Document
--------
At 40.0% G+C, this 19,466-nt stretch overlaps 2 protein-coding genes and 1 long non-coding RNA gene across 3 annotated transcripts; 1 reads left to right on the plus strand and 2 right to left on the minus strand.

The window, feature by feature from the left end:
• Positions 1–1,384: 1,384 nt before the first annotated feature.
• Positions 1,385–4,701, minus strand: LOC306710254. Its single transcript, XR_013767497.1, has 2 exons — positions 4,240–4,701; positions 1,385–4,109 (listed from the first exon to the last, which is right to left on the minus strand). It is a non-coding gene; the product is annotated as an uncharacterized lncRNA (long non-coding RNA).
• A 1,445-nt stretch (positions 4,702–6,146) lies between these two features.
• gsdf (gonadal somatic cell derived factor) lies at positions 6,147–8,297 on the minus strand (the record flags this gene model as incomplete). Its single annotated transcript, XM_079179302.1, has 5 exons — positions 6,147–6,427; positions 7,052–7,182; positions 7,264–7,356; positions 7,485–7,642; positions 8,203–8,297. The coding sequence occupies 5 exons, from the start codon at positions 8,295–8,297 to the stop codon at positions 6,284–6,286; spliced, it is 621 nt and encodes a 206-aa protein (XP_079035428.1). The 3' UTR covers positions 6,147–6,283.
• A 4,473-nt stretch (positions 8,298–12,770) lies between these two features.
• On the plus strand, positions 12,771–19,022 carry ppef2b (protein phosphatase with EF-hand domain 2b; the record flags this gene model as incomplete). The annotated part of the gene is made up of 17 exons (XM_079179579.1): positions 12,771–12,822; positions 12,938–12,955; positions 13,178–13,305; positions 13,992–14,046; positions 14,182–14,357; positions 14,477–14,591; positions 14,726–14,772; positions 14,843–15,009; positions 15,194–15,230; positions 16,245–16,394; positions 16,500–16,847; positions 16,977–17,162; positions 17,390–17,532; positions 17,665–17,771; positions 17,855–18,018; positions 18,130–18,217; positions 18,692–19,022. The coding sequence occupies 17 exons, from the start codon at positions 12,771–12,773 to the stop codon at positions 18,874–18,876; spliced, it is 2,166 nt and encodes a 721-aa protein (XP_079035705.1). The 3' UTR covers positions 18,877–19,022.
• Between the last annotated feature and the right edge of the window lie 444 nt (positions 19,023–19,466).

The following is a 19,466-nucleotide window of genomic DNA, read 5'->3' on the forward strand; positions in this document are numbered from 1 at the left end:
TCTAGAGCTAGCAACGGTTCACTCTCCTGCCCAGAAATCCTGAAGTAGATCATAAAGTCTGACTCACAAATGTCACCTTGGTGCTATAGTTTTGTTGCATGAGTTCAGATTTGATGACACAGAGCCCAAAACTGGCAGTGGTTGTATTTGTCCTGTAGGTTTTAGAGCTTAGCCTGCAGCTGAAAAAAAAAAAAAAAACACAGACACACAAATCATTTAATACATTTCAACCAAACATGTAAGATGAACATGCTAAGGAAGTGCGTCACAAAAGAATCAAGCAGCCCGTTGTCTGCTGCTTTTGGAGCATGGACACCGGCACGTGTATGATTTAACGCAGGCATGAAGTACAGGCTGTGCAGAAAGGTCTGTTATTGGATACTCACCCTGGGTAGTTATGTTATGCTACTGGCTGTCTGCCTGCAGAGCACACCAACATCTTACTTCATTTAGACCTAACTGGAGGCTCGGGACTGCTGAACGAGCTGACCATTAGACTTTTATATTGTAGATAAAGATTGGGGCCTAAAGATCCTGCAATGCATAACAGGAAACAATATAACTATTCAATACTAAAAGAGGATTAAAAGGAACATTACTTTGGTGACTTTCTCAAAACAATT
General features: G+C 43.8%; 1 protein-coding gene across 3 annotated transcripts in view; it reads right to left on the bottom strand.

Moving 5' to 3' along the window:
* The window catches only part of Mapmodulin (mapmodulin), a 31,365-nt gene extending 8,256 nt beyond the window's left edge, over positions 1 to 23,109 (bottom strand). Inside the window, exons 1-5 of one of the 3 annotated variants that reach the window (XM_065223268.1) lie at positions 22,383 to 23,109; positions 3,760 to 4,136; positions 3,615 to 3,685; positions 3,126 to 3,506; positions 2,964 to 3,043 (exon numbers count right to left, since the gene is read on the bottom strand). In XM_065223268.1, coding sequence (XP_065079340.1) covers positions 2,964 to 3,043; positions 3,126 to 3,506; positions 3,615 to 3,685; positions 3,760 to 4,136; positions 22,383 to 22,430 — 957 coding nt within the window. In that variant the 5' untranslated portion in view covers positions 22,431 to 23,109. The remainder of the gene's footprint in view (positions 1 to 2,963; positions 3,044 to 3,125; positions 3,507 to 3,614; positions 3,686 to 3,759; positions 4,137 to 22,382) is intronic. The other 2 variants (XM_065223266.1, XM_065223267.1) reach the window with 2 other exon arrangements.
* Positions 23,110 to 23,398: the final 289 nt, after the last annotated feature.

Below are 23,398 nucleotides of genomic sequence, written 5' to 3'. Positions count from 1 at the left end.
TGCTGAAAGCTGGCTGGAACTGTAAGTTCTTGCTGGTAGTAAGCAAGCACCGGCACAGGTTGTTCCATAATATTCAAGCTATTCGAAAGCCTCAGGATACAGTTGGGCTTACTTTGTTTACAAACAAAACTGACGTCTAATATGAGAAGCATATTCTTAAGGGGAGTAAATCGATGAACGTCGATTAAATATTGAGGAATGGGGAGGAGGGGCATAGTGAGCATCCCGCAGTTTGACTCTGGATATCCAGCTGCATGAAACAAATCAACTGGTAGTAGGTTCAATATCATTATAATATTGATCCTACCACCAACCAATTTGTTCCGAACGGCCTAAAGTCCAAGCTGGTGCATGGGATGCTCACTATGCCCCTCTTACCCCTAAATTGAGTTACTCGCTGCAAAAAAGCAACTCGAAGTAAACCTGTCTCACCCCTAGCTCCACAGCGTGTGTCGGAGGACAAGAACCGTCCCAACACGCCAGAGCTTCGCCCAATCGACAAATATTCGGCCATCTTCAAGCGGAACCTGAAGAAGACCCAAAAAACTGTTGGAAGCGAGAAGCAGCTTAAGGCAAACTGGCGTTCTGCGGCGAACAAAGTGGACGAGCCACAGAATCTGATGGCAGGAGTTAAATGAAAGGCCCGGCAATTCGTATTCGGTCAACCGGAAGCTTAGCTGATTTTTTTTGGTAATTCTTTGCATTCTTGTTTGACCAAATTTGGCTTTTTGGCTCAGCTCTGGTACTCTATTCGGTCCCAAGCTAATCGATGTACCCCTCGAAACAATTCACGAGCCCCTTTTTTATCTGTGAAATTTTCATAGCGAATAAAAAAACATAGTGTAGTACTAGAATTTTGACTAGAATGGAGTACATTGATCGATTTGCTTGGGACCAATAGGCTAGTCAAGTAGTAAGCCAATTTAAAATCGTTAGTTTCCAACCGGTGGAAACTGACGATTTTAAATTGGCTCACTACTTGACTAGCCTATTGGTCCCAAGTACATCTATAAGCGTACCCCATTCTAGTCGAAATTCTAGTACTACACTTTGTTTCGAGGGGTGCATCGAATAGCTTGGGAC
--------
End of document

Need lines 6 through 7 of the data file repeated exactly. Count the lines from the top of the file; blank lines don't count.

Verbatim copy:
• gsdf (gonadal somatic cell derived factor) lies at positions 6,147–8,297 on the minus strand (the record flags this gene model as incomplete). Its single annotated transcript, XM_079179302.1, has 5 exons — positions 6,147–6,427; positions 7,052–7,182; positions 7,264–7,356; positions 7,485–7,642; positions 8,203–8,297. The coding sequence occupies 5 exons, from the start codon at positions 8,295–8,297 to the stop codon at positions 6,284–6,286; spliced, it is 621 nt and encodes a 206-aa protein (XP_079035428.1). The 3' UTR covers positions 6,147–6,283.
• A 4,473-nt stretch (positions 8,298–12,770) lies between these two features.